When workloading restrooms, it is important to understand that a fixture can be a faucet, urinal, toilet or shower head. The goal is to make a total count of fixtures, then apply a cleaning time to that amount. A good baseline time to use is three minutes per fixture. Therefore, a building with a fixture count of 60 would take an estimated 180 minutes to complete a daily service.

Managers should keep in mind that the per fixture times are not estimates for how long it takes to clean each fixture. Per fixture times are averages based on completing the set of daily tasks identified — including travel time between restroom sets, emptying and refilling mop buckets and wiping down equipment.

When determining the per fixture cleaning times, there are a couple of options for mangers to consider. The first is to perform your own time and motion study. The second is to use industry specific reference materials — for example, ISSA’s 540 Cleaning Times booklet. This is an updated reference for cleaning times and tasks, and has been a go-to guide for managers for the past 25 years. Many have found that it is the easiest reference material to use when establishing baseline custodial workloads. In fact, many managers who choose to perform their own time and motion studies will use the book as a starting point to compare their numbers with the rest of the industry.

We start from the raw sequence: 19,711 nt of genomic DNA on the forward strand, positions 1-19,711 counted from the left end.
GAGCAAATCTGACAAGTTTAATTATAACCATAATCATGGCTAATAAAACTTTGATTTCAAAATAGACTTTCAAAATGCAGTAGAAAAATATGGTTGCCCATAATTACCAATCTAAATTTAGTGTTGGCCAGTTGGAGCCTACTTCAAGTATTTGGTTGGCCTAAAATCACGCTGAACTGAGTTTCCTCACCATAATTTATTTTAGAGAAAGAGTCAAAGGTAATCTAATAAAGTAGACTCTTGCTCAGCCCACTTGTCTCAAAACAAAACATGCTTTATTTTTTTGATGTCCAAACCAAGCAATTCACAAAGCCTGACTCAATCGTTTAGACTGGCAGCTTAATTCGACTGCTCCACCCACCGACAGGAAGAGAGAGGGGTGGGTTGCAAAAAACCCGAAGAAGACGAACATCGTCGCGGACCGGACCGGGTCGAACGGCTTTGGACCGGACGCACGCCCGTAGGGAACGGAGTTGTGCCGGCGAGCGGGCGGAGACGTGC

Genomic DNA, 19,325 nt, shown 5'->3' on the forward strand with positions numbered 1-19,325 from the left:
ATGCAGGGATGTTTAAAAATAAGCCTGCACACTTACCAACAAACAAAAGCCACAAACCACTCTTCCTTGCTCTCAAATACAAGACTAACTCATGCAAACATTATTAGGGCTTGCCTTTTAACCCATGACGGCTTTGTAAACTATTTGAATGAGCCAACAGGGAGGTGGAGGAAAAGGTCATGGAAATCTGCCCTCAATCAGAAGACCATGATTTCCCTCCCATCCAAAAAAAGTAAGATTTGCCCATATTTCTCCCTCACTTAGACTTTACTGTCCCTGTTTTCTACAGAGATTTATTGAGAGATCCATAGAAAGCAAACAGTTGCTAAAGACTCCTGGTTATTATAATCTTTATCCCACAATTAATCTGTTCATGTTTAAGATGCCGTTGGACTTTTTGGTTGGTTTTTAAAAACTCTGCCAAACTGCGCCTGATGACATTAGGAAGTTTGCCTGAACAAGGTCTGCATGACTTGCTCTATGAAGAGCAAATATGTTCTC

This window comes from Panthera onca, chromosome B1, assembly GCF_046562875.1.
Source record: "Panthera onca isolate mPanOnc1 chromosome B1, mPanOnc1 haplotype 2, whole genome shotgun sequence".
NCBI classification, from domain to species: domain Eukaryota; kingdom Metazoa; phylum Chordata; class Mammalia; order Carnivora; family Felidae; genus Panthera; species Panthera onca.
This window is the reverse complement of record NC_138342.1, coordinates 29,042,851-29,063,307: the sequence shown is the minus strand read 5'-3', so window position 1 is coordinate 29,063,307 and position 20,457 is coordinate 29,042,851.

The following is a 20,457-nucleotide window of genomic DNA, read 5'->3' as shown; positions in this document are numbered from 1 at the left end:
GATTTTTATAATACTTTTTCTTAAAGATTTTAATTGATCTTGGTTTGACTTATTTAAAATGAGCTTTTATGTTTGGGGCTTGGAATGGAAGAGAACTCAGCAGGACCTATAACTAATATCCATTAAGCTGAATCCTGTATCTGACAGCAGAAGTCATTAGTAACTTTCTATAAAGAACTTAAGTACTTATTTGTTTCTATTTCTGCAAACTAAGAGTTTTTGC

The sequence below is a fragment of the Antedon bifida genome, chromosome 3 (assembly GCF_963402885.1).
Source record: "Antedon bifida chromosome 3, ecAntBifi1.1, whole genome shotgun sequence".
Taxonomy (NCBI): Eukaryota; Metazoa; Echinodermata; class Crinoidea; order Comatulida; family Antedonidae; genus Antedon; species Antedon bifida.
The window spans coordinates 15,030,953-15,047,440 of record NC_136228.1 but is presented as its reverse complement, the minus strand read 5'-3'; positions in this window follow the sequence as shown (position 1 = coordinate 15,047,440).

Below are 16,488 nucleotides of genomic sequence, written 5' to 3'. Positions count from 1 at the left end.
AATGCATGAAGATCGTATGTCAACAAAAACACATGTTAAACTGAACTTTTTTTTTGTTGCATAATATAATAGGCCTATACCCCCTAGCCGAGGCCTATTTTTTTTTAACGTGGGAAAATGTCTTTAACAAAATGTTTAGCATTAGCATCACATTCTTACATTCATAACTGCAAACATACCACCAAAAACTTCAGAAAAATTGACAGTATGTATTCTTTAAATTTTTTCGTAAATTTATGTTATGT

That said, as manager benchmark against ISSA’s 540 Cleaning Times, it is important to keep in mind that a number of assumptions were in place when they were established. First, it is assumed that a cleaning worker that will be servicing the restroom is set up to perform each of the daily cleaning tasks. This includes a restroom cart equipped with the proper tools, chemicals and paper supplies to complete the work. This will reduce much of the travel time back and forth from closets for additional supplies. Also, it is assumed that the worker has been trained to understand their daily cleaning duties and workflow in each restroom.

In my experience, this method covers about 90 percent of the overall challenges that most cleaning operations run into with their restroom workload. However, there are situations that usually need to be addressed when planning workloads for the year.

Special Projects

Every building in the world has them and they all require their own special treatment.

Throughout most of the country, custodial workers will have to deal with some form of hard water build-up, mildew build-up, darkened tile/grout, and more at some point. That’s why it is a good rule of thumb to build a quarterly deep cleaning schedule into your restroom workload for projects that address these concerns. This may include using more intensive methods which require their own special schedule.

Separate workloading should be developed for departments responsible for cleaning special areas, such as locker rooms with large shower bays. While the daily cleaning tasks for restrooms may be applicable, there are a number of additional variables that come into play (lockers, carpeted surfaces, etc.).

Daily restroom tasks will usually work for the shower bay and restroom areas in a locker room, but locker areas may require different coverage and need to be addressed separately. It is important for managers to keep this in mind when addressing locker rooms, or similar special areas within the facility.

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